(186 )a'paralla/ktwj e!xei. cf. Jas. I. 17. par0 w= ou'k e!ni parallagh/. The word a'para/llaktoj was at first used by the Catholic bishops at Nicaea, as implying o 9moou/sioj. /Vide Athan. De Decretis, § 20, in Wace and Schaff's ed., p. 163.
(197 )The argument appears to be not that Christ is not the "express image," or impress of the Father, as He is described in Heb. i. 3, or form, as in Phil. ii. 6, but that this is not the sense in which or lord's words in St. John xiv. 9, must be understood to describe "seeing the Father." Xaraktho and moooofh\ are equivalent to h 9 qei/a fu/sij, and morfh/ is used by St. Basil as it is used by St. Paul, - coinciding with, if not following, the usage of the older Greek philosophy, - to mean essential attributes which the Divine Word had before the incarnation (cf. Eustathius in Theod. Dial. II. [Wace and Schaff Ed., p. 203];; "the express image made man, " - o 9 tw= p/eu/mati swmatopoihqei\j a!nqrwpoj xarakth/r.)
The divine nature does not admit of fcombination, in the sense of confusion (cf. the protests of Theodoret in his Dialogues against the confusion of the Godhead and manhood in the Christ), with the human nature in our Lord, and remains invisible. On the word xarakth/r vide Suicer, and on moofh/ Archbp. Trench's New Testament Synonyms and Bp. Lightfoot on Philippians ii. 6.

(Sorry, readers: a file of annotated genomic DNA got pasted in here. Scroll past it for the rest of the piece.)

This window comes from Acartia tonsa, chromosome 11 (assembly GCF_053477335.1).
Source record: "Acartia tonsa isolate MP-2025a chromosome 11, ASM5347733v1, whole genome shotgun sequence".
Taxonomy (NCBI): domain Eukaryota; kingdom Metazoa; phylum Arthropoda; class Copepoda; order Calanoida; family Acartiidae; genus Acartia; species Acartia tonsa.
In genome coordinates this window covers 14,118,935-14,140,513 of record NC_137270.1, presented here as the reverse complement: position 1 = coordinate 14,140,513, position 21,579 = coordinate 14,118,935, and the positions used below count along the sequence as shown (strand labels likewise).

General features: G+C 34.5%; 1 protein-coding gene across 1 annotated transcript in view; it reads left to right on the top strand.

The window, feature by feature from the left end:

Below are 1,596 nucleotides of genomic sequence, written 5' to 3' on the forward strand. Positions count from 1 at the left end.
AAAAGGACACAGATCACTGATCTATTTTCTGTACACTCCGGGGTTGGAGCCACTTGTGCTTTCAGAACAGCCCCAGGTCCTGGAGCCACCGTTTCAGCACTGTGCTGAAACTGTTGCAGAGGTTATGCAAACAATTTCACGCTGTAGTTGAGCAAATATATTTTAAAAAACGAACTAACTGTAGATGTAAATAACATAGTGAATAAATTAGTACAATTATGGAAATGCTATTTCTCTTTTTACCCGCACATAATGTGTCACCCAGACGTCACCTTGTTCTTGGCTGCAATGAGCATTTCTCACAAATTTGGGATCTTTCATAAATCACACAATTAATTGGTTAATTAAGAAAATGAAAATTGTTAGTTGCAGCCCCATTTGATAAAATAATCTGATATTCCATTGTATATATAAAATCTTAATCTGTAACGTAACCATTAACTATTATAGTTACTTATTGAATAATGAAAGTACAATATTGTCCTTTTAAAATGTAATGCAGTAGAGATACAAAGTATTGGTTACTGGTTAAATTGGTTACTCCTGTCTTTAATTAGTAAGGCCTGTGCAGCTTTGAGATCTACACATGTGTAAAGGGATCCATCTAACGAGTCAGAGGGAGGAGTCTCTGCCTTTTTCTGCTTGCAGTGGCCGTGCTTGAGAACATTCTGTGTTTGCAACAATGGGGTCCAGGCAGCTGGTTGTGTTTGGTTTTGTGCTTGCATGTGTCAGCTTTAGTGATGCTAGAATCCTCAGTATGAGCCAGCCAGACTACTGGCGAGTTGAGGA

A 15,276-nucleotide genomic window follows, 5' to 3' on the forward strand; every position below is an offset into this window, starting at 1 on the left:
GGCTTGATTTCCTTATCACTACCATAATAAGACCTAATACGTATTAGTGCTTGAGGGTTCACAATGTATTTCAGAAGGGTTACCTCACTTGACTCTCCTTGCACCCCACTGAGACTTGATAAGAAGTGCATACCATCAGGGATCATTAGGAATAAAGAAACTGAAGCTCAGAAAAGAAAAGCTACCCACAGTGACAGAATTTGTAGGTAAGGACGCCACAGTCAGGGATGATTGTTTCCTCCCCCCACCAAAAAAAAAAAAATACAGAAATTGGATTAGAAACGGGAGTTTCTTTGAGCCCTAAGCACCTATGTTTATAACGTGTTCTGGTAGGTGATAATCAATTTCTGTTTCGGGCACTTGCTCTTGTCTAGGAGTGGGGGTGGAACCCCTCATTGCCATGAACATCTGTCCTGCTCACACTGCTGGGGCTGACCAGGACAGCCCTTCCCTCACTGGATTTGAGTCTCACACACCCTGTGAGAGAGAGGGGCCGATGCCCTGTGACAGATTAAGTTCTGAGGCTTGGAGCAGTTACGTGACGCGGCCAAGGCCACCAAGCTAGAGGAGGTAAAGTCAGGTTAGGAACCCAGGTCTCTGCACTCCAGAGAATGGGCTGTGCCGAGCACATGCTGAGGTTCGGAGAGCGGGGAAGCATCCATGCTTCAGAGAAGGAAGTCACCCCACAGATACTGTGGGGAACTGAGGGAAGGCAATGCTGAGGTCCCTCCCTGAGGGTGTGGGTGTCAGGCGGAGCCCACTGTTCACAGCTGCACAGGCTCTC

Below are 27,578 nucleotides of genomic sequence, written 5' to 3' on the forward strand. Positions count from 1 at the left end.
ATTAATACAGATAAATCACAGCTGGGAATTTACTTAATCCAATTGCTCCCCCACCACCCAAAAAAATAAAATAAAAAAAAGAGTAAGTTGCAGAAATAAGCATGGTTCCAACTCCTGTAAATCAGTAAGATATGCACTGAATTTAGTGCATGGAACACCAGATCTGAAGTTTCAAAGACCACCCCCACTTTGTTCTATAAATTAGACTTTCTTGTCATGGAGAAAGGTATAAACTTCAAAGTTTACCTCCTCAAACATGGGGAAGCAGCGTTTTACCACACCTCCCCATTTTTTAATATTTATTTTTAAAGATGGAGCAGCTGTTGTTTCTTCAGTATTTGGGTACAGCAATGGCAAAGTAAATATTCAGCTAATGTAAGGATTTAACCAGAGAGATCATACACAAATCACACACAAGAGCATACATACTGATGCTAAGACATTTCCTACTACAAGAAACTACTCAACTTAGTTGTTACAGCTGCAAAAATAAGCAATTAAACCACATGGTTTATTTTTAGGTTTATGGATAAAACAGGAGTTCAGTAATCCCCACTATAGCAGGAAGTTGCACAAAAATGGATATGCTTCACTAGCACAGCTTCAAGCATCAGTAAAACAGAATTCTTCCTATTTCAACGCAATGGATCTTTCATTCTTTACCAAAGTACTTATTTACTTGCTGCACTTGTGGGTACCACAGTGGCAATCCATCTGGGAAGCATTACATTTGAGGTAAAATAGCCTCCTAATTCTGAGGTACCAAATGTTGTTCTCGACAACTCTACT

(206 )There is a difficulty in following the argument in the foregoing quotations. F. Combefis, the French Dominican editor of Basil, would boldly interpose a "not," and read 'whenever he does not instruct us concerning the Father.' But there is no ms. authority for this violent remedy. The Benedictine Editors say all is plain if we render "postquam nos de patre erudivit." But the Greek will not admit of this.
(211 )It will be remembered that in the Nicene Creed "the Lord and Giver of life" is to\ ku/rion to\ zwopoio/n. In A.V. we have booth he (John xv. 26, e'kei=nooj) and it (Rom. viii. 16, au'to\\ to\ pneu=ma).
(215 )cf. Theodoret, Dial. i. p. 164, Schaff and Wace's ed. "Sine is not of nature, but of corrupt will." So the ninth article of the English Church describes it as not the nature, but the "fault and corruption of the nature, of every man." On the figure of the restored picture cf.. Ath. de Incar. § 14, and Theod. Dial. ii. p. 183.